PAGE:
Frozen moments from the infinity that is time


Kenrokuen Gardens (Kanazawa)

Due to bad planning on my part I had only a short time in Kanazawa, a mistake I hope will one day be rectified. However, I was aware that the Kenrokuen Gardens was highly rated among Japanese landscape gardens and was not disappointed.

Kenrokuen means to “have six factors”, which in this instance refers to the six attributes considered essential to a perfect landscape. These are spaciousness, tranquillity, artifice, antiquity, watercourses and a magnificent view. With the exception of artifice, each attribute is clearly evident and one can reasonably assume that the fountain (pic 10) ticks the “artifice” box given that it was Japan’s first fountain, not to mention the sophisticated engineering in 1632 to divert water from a distant river to create the garden’s watercourses.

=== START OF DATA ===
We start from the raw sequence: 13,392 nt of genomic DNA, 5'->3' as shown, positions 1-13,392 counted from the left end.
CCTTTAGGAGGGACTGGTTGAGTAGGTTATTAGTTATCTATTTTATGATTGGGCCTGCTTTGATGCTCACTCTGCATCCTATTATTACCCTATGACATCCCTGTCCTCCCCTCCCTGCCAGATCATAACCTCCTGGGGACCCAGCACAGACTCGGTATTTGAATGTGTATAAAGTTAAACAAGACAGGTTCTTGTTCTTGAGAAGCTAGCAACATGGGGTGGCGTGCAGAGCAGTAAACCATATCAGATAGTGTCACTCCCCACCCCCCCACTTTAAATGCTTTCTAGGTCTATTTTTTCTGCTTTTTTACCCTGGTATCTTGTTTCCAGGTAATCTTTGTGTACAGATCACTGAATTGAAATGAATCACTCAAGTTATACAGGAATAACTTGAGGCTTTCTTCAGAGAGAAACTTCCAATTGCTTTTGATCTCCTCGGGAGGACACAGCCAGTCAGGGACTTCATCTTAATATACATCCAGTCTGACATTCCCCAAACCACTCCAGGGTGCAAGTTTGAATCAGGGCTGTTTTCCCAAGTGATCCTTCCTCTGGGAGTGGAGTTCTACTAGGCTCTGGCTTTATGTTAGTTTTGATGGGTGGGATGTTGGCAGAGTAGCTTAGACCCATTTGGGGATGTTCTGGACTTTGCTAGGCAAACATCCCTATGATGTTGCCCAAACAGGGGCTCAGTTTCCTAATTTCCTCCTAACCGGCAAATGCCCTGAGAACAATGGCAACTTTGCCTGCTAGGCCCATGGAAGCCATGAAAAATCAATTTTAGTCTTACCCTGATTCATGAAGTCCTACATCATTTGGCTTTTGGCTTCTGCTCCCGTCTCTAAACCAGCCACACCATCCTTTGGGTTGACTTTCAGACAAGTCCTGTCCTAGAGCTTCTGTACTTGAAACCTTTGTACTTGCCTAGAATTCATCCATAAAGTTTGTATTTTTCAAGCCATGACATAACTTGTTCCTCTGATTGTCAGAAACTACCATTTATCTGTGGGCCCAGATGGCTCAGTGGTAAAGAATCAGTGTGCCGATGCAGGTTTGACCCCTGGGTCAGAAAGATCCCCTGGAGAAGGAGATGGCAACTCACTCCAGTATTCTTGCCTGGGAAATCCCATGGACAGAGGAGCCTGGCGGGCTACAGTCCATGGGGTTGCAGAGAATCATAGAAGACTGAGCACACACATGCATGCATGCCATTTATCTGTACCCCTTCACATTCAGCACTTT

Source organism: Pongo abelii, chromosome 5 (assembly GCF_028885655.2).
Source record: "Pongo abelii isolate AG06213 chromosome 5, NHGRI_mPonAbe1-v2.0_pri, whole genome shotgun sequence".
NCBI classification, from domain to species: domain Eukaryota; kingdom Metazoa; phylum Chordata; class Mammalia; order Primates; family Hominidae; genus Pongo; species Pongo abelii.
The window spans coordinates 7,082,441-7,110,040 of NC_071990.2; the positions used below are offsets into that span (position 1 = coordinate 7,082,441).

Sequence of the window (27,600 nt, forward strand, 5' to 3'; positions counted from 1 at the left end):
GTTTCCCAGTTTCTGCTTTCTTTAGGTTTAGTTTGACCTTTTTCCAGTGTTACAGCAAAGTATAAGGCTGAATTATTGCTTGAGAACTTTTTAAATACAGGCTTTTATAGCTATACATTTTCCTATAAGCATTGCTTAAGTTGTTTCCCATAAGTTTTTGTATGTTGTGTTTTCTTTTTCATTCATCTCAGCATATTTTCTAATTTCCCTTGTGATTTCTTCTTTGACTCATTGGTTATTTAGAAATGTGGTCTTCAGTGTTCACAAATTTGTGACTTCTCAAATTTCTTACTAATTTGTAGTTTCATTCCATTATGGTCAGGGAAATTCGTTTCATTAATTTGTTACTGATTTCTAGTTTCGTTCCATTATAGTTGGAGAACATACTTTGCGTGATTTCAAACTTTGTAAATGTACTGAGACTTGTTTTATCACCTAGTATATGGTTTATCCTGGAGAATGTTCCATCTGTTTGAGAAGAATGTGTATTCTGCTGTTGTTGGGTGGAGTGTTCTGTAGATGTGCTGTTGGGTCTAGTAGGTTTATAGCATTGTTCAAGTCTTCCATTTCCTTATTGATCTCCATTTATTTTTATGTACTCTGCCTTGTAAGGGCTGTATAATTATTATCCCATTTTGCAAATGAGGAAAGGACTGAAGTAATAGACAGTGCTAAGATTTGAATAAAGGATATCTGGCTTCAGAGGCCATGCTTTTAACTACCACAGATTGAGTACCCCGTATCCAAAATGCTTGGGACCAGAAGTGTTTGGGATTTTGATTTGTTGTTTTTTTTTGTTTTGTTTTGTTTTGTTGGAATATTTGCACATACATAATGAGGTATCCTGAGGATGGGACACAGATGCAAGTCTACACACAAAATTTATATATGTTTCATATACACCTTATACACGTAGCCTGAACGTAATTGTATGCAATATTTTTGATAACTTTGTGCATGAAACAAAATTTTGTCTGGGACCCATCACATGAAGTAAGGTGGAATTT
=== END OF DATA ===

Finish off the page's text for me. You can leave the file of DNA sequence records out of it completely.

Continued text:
The selected photos aim to show the tranquillity of the gardens and the several teahouses found within the grounds. Yugao-tei or the Gourd Teahouse (pics 3 to 5) was built in 1774 and originally stood on a small island in Hisagoike Pond until its relocation near the pond due to the reclamation of the island. In the foreground of pic 3, one can observe the original washbowl in front of the entrance to Yugao-tei.

Another impressive teahouse built around the same time is Uchihashi-tei (pics 7 to 9), which is supported on stone pillars and appears to hover over the Kasumiga-ike Pond. The pond is a prominent element of the Kenrokuen Gardens and Uchihashi-tei jutting out over the pond achieves a pleasant symmetry with the surrounding flora. In the bottom right of pic 10 is the Kotojitoro Lantern, which has become the symbol of Kenrokuen Gardens. The lantern’s mounting on two curved pillars, rather than the traditional single pillar, is said to take its design from the Japanese koto (harp).

As mentioned earlier the fountain at pic 10 is the oldest in Japan and whilst unspectacular by comparison with today’s fountains, it has stood the test of time and stands as evidence of the Garden’s artifice, antiquity, tranquillity and watercourses.(Please click on any of the following images for an enlarged view.)